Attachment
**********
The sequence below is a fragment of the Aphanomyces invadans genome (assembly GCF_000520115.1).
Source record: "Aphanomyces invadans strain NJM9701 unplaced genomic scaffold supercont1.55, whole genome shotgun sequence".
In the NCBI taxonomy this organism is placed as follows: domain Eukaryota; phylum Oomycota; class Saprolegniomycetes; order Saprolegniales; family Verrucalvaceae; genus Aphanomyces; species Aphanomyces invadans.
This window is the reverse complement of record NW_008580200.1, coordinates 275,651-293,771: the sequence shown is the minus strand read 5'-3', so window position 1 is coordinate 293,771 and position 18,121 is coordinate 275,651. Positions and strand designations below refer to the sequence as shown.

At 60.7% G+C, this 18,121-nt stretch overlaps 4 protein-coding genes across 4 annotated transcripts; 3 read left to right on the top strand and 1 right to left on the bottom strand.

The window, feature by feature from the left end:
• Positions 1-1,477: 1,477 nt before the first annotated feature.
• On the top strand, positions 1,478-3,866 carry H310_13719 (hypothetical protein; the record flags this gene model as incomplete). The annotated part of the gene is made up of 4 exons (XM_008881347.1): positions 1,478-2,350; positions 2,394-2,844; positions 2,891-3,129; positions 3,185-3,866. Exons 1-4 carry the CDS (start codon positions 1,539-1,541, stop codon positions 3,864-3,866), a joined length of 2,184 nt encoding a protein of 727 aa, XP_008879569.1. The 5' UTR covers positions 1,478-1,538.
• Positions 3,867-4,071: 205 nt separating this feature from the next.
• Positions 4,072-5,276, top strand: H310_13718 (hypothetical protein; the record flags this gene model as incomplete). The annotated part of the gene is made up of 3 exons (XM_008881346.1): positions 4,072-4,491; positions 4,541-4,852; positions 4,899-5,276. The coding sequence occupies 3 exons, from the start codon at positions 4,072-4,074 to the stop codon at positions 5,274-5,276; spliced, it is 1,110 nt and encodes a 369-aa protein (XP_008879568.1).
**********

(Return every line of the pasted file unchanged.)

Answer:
The sequence below is a fragment of the Aphanomyces invadans genome (assembly GCF_000520115.1).
Source record: "Aphanomyces invadans strain NJM9701 unplaced genomic scaffold supercont1.55, whole genome shotgun sequence".
In the NCBI taxonomy this organism is placed as follows: domain Eukaryota; phylum Oomycota; class Saprolegniomycetes; order Saprolegniales; family Verrucalvaceae; genus Aphanomyces; species Aphanomyces invadans.
This window is the reverse complement of record NW_008580200.1, coordinates 275,651-293,771: the sequence shown is the minus strand read 5'-3', so window position 1 is coordinate 293,771 and position 18,121 is coordinate 275,651. Positions and strand designations below refer to the sequence as shown.

At 60.7% G+C, this 18,121-nt stretch overlaps 4 protein-coding genes across 4 annotated transcripts; 3 read left to right on the top strand and 1 right to left on the bottom strand.

The window, feature by feature from the left end:
• Positions 1-1,477: 1,477 nt before the first annotated feature.
• On the top strand, positions 1,478-3,866 carry H310_13719 (hypothetical protein; the record flags this gene model as incomplete). The annotated part of the gene is made up of 4 exons (XM_008881347.1): positions 1,478-2,350; positions 2,394-2,844; positions 2,891-3,129; positions 3,185-3,866. Exons 1-4 carry the CDS (start codon positions 1,539-1,541, stop codon positions 3,864-3,866), a joined length of 2,184 nt encoding a protein of 727 aa, XP_008879569.1. The 5' UTR covers positions 1,478-1,538.
• Positions 3,867-4,071: 205 nt separating this feature from the next.
• Positions 4,072-5,276, top strand: H310_13718 (hypothetical protein; the record flags this gene model as incomplete). The annotated part of the gene is made up of 3 exons (XM_008881346.1): positions 4,072-4,491; positions 4,541-4,852; positions 4,899-5,276. The coding sequence occupies 3 exons, from the start codon at positions 4,072-4,074 to the stop codon at positions 5,274-5,276; spliced, it is 1,110 nt and encodes a 369-aa protein (XP_008879568.1).